An ASHA-approved course on behavior management highlighted some useful tips on how to manage behaviors that inhibit a child’s success in learning. Amy Chambers, a special education teacher, and Marisa McGrorty, M.S. CCC-SLP, discussed ways to trouble-shoot disruptive behaviors, and work towards solutions.
As stated by Ross Green, a behavioral specialist, Amy Chambers mentioned how he believes “all disruptive behaviors are either a result of lacking skills or unsolved problems”. It helps one remember to observe behaviors with empathy, instead of labeling a child as “disruptive”. It is important to be mindful that disruptive behaviors are not conducted on purpose.
Below are some strategies and tools discussed by Amy Chambers. They may be implemented in therapeutic settings, school settings, and home settings. They center around three concepts: Mindfulness, Growth-Mindset Language, and Alternative Seating.
It is essential to pay attention to what’s happening at the moment. Much of what the child demonstrates is what’s happening at home.
Implement self-rating systems (For example, “0” is the worst day, “10” is the best day) to check in with the child. Amy Chambers calls this a “temperature check”, as it can allow the therapist and/or caregiver to understand how the child is feeling, even if the child does not want to talk about details.
Having an agenda and/or routine gives the child consistency, which reduces pressures and increases motivation
Having a “calm-spot” to represent a safe spot is helpful for children to self-regulate. This “calm-spot” can be a specific area in the therapy room and/or home, that is comfortable (e.g., bean bag, calm lighting) and allows the child to re-group, when needed.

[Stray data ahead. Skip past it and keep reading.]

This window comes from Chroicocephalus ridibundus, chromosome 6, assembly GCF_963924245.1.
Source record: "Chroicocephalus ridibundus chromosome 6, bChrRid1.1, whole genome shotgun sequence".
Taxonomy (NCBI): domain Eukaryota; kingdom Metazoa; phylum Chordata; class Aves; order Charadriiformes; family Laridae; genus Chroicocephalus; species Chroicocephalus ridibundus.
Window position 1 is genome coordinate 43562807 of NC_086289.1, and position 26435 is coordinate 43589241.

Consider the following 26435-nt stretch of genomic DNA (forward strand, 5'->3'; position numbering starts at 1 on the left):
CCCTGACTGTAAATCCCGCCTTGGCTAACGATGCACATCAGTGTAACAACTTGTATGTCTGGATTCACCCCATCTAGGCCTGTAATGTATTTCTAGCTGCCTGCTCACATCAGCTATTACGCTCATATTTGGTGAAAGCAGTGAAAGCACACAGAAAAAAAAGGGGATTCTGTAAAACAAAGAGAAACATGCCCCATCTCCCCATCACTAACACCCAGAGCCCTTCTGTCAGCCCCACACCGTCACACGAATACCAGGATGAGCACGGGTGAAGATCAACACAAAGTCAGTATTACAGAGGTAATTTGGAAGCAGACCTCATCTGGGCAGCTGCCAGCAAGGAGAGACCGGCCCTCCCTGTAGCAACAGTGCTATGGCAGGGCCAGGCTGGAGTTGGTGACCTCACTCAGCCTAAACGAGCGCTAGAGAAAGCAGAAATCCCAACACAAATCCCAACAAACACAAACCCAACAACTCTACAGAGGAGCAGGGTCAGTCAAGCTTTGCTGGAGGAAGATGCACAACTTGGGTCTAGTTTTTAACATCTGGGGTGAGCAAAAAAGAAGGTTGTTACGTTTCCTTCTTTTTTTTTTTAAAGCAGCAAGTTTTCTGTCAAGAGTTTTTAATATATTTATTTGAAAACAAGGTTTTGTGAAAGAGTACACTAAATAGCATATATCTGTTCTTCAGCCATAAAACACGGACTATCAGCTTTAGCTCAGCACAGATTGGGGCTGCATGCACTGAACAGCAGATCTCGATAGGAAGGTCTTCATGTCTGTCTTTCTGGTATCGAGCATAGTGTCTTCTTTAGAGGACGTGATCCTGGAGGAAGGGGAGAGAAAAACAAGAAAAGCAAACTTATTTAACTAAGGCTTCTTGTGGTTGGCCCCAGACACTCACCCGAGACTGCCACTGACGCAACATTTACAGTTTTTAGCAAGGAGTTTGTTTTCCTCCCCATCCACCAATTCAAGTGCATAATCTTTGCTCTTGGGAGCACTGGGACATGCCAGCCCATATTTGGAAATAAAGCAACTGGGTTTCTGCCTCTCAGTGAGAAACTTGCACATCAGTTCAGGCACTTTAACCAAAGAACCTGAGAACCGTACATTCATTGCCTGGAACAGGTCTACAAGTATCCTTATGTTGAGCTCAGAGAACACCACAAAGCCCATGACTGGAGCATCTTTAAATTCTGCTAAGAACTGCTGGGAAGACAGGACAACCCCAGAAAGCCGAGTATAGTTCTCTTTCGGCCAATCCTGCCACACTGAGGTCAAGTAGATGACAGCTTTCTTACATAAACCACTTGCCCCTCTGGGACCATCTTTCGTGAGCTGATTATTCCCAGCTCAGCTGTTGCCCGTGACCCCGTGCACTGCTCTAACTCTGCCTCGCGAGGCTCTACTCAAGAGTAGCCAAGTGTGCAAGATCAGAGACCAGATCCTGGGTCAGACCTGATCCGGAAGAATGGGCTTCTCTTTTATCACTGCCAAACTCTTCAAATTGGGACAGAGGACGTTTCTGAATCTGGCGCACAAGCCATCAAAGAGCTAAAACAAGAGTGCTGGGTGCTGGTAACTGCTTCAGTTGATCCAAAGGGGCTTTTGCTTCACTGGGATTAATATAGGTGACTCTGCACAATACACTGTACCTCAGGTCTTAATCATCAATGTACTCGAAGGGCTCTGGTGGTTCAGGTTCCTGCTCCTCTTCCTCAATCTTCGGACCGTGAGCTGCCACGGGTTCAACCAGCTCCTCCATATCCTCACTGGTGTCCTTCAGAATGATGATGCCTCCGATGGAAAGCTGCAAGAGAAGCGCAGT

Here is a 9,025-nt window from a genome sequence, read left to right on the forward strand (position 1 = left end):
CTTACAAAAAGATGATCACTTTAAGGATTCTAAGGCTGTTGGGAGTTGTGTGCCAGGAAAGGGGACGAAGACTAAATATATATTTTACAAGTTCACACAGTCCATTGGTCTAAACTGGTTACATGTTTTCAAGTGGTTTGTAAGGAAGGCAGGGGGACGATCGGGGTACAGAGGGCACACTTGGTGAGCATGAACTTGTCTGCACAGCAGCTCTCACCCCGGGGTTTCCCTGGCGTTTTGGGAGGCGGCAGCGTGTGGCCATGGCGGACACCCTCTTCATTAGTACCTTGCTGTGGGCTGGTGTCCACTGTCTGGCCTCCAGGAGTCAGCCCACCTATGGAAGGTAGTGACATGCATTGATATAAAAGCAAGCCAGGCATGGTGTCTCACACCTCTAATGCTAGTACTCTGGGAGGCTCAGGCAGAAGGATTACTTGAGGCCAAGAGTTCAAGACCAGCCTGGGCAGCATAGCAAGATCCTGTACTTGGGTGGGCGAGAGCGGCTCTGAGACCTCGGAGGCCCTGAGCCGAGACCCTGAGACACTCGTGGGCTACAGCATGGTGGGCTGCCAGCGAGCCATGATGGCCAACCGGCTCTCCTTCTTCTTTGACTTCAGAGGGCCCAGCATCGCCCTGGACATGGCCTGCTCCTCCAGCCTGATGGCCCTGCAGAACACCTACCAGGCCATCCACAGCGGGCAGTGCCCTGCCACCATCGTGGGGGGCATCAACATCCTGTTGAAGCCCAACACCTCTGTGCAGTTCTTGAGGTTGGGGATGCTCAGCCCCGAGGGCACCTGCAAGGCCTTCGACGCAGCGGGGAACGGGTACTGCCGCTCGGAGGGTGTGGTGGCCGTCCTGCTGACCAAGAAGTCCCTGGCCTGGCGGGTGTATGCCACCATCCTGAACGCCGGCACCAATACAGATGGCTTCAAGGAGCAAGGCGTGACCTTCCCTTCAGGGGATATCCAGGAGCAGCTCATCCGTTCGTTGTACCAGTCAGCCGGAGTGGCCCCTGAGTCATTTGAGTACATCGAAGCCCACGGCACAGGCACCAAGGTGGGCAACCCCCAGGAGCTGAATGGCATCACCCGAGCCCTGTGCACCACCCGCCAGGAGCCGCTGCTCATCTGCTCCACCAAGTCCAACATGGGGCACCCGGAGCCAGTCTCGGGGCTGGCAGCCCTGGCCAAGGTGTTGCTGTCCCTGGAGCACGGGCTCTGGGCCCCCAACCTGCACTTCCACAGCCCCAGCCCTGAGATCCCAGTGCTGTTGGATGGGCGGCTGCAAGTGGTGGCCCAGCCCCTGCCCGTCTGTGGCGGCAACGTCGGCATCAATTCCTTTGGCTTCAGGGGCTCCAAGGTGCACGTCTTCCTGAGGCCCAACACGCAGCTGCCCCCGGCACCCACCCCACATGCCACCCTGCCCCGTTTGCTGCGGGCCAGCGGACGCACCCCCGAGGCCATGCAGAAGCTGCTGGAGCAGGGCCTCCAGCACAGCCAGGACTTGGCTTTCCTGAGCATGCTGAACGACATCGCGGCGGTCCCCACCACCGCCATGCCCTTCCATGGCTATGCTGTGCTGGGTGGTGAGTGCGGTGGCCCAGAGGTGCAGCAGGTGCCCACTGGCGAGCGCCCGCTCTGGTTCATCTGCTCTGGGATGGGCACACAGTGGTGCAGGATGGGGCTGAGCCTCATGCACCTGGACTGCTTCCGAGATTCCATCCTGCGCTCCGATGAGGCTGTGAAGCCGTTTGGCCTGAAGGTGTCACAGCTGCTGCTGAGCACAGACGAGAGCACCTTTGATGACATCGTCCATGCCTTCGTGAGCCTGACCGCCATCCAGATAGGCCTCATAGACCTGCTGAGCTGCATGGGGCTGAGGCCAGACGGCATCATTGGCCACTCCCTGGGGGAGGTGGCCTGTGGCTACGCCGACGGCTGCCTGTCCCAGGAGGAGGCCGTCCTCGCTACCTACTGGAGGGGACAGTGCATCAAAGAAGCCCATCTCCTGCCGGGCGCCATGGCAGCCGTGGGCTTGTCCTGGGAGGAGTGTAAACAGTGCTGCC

2) Growth Mindset Language:
The book The Art of Possibility by Rosamund Stone Zander and Benjamin Zander is mentioned. It mentions praising effort rather than ability. It talks about celebrating mistakes, as that is how we learn. When a child makes a mistake, we can use a phrase like “how fascinating! Now we can figure out the right way”. Using positive language is very helpful.
For the older child (e.g., middle school age), it may be helpful to utilize a “professional in training” mentality. It is discussed that instead of teaching “respectful” behaviors, since everyone may have a different definition of what is “respectful”, use the word “professional”. If a child is displaying behaviors that inhibit their success, say “we need to remember to be professional; that is what is expected and what will be expected in your profession”.
“2 by 10 Strategy ” – The “2 by 10” strategy revolves around the idea that for 2 min per day, everyday for 10 days in a row, you and the child spend 2 minutes talking about things unrelated to specific goals. It is an allocated time to connect with the child as a person, and show him/her that you care. Feeling that compassion from an adult is essential.
3) Alternative Seating:
In the same way that adults sometimes prefer completing work on the couches, it is important to remember that children may have a preference too. It is a good idea to offer different seating to improve work comfort and concentration. Alternative seating may include standing desks, yoga ball chairs with solid legs, and floor-seating. By allowing alternative seating, the child is also learning to use different things, responsibly.
Keep in mind that it may take approximately two weeks to note whether these strategies are helpful. Additionally, what works for one child, may not work for another. It is key to create individualized plans, based on every child’s unique wants and needs. It is also essential to remember that the majority of time, disruptive behaviors are not done purposefully. Treating all children with empathy, understanding, compassion, and patience will also allow the therapist/caregiver to puzzle-piece an effective plan.
For any questions or support, please reach out to Exceptional Speech Therapy, as we will also be happy to listen to any questions/concerns.
-Andrea Scola, M.S., CCC-SLP, Exceptional Speech Therapy Blog Writer
Chambers, A. (n.d.). A Crash Course in Behavior Management (M. McGrorty, Interviewer). The SLP Now Podcast. https://www.speechtherapypd.com/learner/taking-course